Ganymede and the eagle
The house of Dionysus. Late 2nd century CE. Paphos, Archaeological Park

Ganymede and the eagle.

The house of Dionysus. Late 2nd century CE.

Paphos, Archaeological Park

Further to the east one can admire one of the best mosaics of the house. It consists of a small panel set in a field of superimposed octagons and meanders. It represents the moment in which Zeus, in the form of an eagle, carries away young Ganymede.

Ganymede, the shepherd of Ilium (Troy), was considered the most beautiful of all mortals. Not even Zeus could resist his charm. One day, after Hebe the cup-bearer of the gods fell and spilled the nectar, Zeus seized the opportunity and turning himself into an eagle lifted Ganymede to Olympus to make him the new cup-bearer of the gods. There he “even now mixes the wine-cups, and supplies Jove with nectar, to the annoyance of Juno” (Ovid, Metamorphoses, Book X).

The eagle with wings fully spread is gripping the boy protectively. In his turn Ganymede fastens himself onto the eagle with his hand round the bird’s neck. Ganymede is naked but for a cloak and boots. On his head he wears a Phrygian cap (that denotes his place of origin) and in his right hand he holds a spear. On the left, in mid air, we see a pelta that Ganymede has dropped in his confusion.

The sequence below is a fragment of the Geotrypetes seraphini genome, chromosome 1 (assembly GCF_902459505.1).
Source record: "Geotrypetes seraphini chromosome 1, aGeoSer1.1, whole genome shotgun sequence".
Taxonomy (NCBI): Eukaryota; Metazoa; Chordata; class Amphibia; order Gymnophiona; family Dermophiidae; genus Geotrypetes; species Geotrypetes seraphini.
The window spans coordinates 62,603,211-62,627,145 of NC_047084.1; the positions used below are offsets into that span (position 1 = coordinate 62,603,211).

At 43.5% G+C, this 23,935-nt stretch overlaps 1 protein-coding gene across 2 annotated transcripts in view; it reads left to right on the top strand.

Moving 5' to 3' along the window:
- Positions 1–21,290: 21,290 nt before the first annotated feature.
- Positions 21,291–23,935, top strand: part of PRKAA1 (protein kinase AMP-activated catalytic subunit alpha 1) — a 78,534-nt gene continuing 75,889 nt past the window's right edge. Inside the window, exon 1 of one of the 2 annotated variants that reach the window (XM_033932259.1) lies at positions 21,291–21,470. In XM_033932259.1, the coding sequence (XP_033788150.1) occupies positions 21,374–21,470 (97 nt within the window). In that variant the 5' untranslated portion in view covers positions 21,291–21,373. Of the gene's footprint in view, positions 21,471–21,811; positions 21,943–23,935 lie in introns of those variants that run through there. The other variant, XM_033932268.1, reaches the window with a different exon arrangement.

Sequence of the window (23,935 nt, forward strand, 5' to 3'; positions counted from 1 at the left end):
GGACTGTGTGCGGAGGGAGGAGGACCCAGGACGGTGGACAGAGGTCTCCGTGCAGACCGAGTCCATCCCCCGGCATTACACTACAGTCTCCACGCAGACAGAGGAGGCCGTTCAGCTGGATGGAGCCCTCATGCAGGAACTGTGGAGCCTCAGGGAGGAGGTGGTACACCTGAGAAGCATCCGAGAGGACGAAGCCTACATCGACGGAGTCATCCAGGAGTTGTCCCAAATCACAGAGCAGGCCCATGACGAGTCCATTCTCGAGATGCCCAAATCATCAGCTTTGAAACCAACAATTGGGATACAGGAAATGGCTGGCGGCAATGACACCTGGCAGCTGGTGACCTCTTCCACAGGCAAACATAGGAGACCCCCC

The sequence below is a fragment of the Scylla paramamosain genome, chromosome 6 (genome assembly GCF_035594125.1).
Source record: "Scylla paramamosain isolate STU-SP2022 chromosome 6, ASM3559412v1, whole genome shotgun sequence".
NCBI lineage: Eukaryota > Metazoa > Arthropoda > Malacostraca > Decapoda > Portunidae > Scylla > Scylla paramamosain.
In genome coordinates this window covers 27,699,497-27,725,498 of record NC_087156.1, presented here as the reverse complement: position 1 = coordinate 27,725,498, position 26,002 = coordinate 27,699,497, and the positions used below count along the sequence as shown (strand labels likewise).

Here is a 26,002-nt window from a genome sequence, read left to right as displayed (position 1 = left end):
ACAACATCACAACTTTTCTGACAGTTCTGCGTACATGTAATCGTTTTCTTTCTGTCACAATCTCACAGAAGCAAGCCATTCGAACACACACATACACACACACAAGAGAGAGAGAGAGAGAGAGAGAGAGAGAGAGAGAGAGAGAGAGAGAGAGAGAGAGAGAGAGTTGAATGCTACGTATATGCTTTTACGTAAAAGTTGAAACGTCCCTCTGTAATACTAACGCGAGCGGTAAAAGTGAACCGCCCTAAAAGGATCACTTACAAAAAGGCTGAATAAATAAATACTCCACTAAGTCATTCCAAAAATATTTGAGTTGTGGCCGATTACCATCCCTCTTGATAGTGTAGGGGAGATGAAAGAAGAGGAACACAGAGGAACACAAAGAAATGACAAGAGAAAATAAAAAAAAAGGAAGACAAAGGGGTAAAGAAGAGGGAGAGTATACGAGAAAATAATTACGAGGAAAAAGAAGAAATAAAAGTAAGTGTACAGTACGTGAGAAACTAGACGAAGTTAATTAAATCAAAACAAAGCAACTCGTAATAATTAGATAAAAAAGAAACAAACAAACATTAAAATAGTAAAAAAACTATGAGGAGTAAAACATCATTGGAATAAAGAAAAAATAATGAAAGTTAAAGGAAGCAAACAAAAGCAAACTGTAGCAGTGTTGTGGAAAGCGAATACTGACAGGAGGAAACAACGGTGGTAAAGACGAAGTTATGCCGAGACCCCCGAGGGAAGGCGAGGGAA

This is one of the most impressive mosaics but, as we have already said, it is quite clear that a miscalculation on the part of the mosaicist has necessitated the trimming of the tips of the eagle’s wings.

© 1998 Photo, text: W. A. Daszewski, D. Michaelidis. “Guide to the Paphos Mosaics”. Bank of Cyprus cultural foundation, 1998. P. 31—32.
Keywords: μωσαϊκό mosaic mosaics mosaica mosaici mosaik mosaïque mosaic mosaico floor meander bird eagle abduction rape of ganimede light shield pelte spear cup-bearer hat headdress headdress phrygian cap berretto frigio cappello frigio berretina maeonia mitra wing winged
History of Ancient Rome